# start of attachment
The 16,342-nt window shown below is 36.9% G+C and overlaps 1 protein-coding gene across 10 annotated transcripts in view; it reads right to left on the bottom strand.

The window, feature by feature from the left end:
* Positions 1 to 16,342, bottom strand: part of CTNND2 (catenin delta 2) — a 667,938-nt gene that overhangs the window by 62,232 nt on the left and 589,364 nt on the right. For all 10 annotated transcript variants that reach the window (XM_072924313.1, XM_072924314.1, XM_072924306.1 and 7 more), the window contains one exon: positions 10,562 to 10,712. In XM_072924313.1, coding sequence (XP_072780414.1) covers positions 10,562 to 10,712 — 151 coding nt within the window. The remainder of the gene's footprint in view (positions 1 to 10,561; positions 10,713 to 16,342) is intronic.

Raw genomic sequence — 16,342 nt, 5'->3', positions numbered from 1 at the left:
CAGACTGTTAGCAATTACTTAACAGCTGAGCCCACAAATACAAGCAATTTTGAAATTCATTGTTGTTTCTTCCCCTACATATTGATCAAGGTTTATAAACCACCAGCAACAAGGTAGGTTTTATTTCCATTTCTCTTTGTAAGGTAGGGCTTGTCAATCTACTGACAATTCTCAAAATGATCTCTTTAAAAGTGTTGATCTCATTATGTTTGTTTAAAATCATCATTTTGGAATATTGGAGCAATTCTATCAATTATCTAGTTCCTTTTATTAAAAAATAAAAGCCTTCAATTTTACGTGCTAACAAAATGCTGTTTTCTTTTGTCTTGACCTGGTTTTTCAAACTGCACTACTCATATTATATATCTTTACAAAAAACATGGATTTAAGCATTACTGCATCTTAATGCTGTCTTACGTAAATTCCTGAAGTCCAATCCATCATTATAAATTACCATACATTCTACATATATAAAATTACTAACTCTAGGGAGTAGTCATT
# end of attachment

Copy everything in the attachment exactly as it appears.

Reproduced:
The 16,342-nt window shown below is 36.9% G+C and overlaps 1 protein-coding gene across 10 annotated transcripts in view; it reads right to left on the bottom strand.

The window, feature by feature from the left end:
* Positions 1 to 16,342, bottom strand: part of CTNND2 (catenin delta 2) — a 667,938-nt gene that overhangs the window by 62,232 nt on the left and 589,364 nt on the right. For all 10 annotated transcript variants that reach the window (XM_072924313.1, XM_072924314.1, XM_072924306.1 and 7 more), the window contains one exon: positions 10,562 to 10,712. In XM_072924313.1, coding sequence (XP_072780414.1) covers positions 10,562 to 10,712 — 151 coding nt within the window. The remainder of the gene's footprint in view (positions 1 to 10,561; positions 10,713 to 16,342) is intronic.

Raw genomic sequence — 16,342 nt, 5'->3', positions numbered from 1 at the left:
CAGACTGTTAGCAATTACTTAACAGCTGAGCCCACAAATACAAGCAATTTTGAAATTCATTGTTGTTTCTTCCCCTACATATTGATCAAGGTTTATAAACCACCAGCAACAAGGTAGGTTTTATTTCCATTTCTCTTTGTAAGGTAGGGCTTGTCAATCTACTGACAATTCTCAAAATGATCTCTTTAAAAGTGTTGATCTCATTATGTTTGTTTAAAATCATCATTTTGGAATATTGGAGCAATTCTATCAATTATCTAGTTCCTTTTATTAAAAAATAAAAGCCTTCAATTTTACGTGCTAACAAAATGCTGTTTTCTTTTGTCTTGACCTGGTTTTTCAAACTGCACTACTCATATTATATATCTTTACAAAAAACATGGATTTAAGCATTACTGCATCTTAATGCTGTCTTACGTAAATTCCTGAAGTCCAATCCATCATTATAAATTACCATACATTCTACATATATAAAATTACTAACTCTAGGGAGTAGTCATT